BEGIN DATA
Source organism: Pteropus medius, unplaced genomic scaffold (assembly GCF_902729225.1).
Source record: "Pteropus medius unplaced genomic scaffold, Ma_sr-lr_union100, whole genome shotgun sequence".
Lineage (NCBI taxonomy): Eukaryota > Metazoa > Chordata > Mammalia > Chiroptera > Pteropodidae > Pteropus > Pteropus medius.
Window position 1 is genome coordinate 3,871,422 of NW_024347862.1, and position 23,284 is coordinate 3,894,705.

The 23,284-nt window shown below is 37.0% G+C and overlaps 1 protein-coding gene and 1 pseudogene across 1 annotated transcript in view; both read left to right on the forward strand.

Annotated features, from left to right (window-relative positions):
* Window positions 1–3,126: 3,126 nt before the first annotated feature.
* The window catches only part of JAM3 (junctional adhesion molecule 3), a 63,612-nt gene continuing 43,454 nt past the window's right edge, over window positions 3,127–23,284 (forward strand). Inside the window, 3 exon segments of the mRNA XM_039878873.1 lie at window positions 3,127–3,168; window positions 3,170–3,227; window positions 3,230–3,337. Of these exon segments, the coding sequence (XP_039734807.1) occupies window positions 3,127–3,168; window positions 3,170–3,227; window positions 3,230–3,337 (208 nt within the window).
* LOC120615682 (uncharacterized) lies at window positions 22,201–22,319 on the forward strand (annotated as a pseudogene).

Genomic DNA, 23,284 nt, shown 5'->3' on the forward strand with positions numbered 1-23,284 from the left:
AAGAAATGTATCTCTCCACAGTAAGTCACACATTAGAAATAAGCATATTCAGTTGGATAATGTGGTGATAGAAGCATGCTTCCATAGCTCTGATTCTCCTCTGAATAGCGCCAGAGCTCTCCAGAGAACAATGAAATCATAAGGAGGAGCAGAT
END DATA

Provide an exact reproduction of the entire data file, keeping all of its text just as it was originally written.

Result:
Source organism: Pteropus medius, unplaced genomic scaffold (assembly GCF_902729225.1).
Source record: "Pteropus medius unplaced genomic scaffold, Ma_sr-lr_union100, whole genome shotgun sequence".
Lineage (NCBI taxonomy): Eukaryota > Metazoa > Chordata > Mammalia > Chiroptera > Pteropodidae > Pteropus > Pteropus medius.
Window position 1 is genome coordinate 3,871,422 of NW_024347862.1, and position 23,284 is coordinate 3,894,705.

The 23,284-nt window shown below is 37.0% G+C and overlaps 1 protein-coding gene and 1 pseudogene across 1 annotated transcript in view; both read left to right on the forward strand.

Annotated features, from left to right (window-relative positions):
* Window positions 1–3,126: 3,126 nt before the first annotated feature.
* The window catches only part of JAM3 (junctional adhesion molecule 3), a 63,612-nt gene continuing 43,454 nt past the window's right edge, over window positions 3,127–23,284 (forward strand). Inside the window, 3 exon segments of the mRNA XM_039878873.1 lie at window positions 3,127–3,168; window positions 3,170–3,227; window positions 3,230–3,337. Of these exon segments, the coding sequence (XP_039734807.1) occupies window positions 3,127–3,168; window positions 3,170–3,227; window positions 3,230–3,337 (208 nt within the window).
* LOC120615682 (uncharacterized) lies at window positions 22,201–22,319 on the forward strand (annotated as a pseudogene).

Genomic DNA, 23,284 nt, shown 5'->3' on the forward strand with positions numbered 1-23,284 from the left:
AAGAAATGTATCTCTCCACAGTAAGTCACACATTAGAAATAAGCATATTCAGTTGGATAATGTGGTGATAGAAGCATGCTTCCATAGCTCTGATTCTCCTCTGAATAGCGCCAGAGCTCTCCAGAGAACAATGAAATCATAAGGAGGAGCAGAT